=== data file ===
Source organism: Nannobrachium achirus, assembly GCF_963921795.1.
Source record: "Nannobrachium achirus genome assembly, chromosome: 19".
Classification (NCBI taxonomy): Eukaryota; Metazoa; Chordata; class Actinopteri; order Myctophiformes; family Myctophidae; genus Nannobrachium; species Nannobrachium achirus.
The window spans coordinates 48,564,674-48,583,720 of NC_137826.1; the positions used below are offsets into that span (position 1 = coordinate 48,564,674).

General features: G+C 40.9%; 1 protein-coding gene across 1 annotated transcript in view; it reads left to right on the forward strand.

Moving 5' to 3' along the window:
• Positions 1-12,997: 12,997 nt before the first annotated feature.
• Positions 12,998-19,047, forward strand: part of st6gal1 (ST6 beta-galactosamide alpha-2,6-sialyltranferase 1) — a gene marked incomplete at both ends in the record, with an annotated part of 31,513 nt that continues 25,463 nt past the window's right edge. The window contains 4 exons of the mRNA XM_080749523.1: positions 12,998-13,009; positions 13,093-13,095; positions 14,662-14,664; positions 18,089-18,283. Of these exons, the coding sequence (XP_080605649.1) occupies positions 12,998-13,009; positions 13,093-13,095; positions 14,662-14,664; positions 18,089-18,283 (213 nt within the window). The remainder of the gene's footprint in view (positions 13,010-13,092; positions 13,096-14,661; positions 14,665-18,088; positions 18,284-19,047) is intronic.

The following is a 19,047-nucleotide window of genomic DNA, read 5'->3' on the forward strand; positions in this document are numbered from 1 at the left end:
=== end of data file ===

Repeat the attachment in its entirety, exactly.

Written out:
Source organism: Nannobrachium achirus, assembly GCF_963921795.1.
Source record: "Nannobrachium achirus genome assembly, chromosome: 19".
Classification (NCBI taxonomy): Eukaryota; Metazoa; Chordata; class Actinopteri; order Myctophiformes; family Myctophidae; genus Nannobrachium; species Nannobrachium achirus.
The window spans coordinates 48,564,674-48,583,720 of NC_137826.1; the positions used below are offsets into that span (position 1 = coordinate 48,564,674).

General features: G+C 40.9%; 1 protein-coding gene across 1 annotated transcript in view; it reads left to right on the forward strand.

Moving 5' to 3' along the window:
• Positions 1-12,997: 12,997 nt before the first annotated feature.
• Positions 12,998-19,047, forward strand: part of st6gal1 (ST6 beta-galactosamide alpha-2,6-sialyltranferase 1) — a gene marked incomplete at both ends in the record, with an annotated part of 31,513 nt that continues 25,463 nt past the window's right edge. The window contains 4 exons of the mRNA XM_080749523.1: positions 12,998-13,009; positions 13,093-13,095; positions 14,662-14,664; positions 18,089-18,283. Of these exons, the coding sequence (XP_080605649.1) occupies positions 12,998-13,009; positions 13,093-13,095; positions 14,662-14,664; positions 18,089-18,283 (213 nt within the window). The remainder of the gene's footprint in view (positions 13,010-13,092; positions 13,096-14,661; positions 14,665-18,088; positions 18,284-19,047) is intronic.

The following is a 19,047-nucleotide window of genomic DNA, read 5'->3' on the forward strand; positions in this document are numbered from 1 at the left end: